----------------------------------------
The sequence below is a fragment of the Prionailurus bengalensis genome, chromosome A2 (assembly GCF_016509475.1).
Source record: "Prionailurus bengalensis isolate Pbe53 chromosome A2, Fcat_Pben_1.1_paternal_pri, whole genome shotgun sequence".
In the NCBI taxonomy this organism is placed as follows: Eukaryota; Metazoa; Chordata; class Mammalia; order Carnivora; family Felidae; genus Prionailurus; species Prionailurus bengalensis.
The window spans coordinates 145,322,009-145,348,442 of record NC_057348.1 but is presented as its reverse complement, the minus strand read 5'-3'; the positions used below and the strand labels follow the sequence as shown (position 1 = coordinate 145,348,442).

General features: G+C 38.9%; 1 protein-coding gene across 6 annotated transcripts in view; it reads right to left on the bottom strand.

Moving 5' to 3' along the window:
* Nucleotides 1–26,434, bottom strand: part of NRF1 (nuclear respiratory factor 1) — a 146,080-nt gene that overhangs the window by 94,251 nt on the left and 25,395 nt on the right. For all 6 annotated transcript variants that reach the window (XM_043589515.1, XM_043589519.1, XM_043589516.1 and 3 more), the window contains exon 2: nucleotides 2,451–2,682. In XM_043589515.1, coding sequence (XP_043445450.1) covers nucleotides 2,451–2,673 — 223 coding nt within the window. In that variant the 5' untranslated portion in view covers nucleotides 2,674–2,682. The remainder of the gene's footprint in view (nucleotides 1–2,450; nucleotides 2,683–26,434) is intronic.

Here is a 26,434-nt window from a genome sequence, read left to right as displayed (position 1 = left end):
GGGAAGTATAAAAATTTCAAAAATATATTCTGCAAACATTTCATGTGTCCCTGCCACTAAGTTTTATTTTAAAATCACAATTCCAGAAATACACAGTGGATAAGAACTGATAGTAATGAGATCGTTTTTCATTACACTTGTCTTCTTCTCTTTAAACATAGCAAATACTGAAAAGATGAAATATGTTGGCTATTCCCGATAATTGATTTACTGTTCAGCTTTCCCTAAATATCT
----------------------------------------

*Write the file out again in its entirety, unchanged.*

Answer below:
The sequence below is a fragment of the Prionailurus bengalensis genome, chromosome A2 (assembly GCF_016509475.1).
Source record: "Prionailurus bengalensis isolate Pbe53 chromosome A2, Fcat_Pben_1.1_paternal_pri, whole genome shotgun sequence".
In the NCBI taxonomy this organism is placed as follows: Eukaryota; Metazoa; Chordata; class Mammalia; order Carnivora; family Felidae; genus Prionailurus; species Prionailurus bengalensis.
The window spans coordinates 145,322,009-145,348,442 of record NC_057348.1 but is presented as its reverse complement, the minus strand read 5'-3'; the positions used below and the strand labels follow the sequence as shown (position 1 = coordinate 145,348,442).

General features: G+C 38.9%; 1 protein-coding gene across 6 annotated transcripts in view; it reads right to left on the bottom strand.

Moving 5' to 3' along the window:
* Nucleotides 1–26,434, bottom strand: part of NRF1 (nuclear respiratory factor 1) — a 146,080-nt gene that overhangs the window by 94,251 nt on the left and 25,395 nt on the right. For all 6 annotated transcript variants that reach the window (XM_043589515.1, XM_043589519.1, XM_043589516.1 and 3 more), the window contains exon 2: nucleotides 2,451–2,682. In XM_043589515.1, coding sequence (XP_043445450.1) covers nucleotides 2,451–2,673 — 223 coding nt within the window. In that variant the 5' untranslated portion in view covers nucleotides 2,674–2,682. The remainder of the gene's footprint in view (nucleotides 1–2,450; nucleotides 2,683–26,434) is intronic.

Here is a 26,434-nt window from a genome sequence, read left to right as displayed (position 1 = left end):
GGGAAGTATAAAAATTTCAAAAATATATTCTGCAAACATTTCATGTGTCCCTGCCACTAAGTTTTATTTTAAAATCACAATTCCAGAAATACACAGTGGATAAGAACTGATAGTAATGAGATCGTTTTTCATTACACTTGTCTTCTTCTCTTTAAACATAGCAAATACTGAAAAGATGAAATATGTTGGCTATTCCCGATAATTGATTTACTGTTCAGCTTTCCCTAAATATCT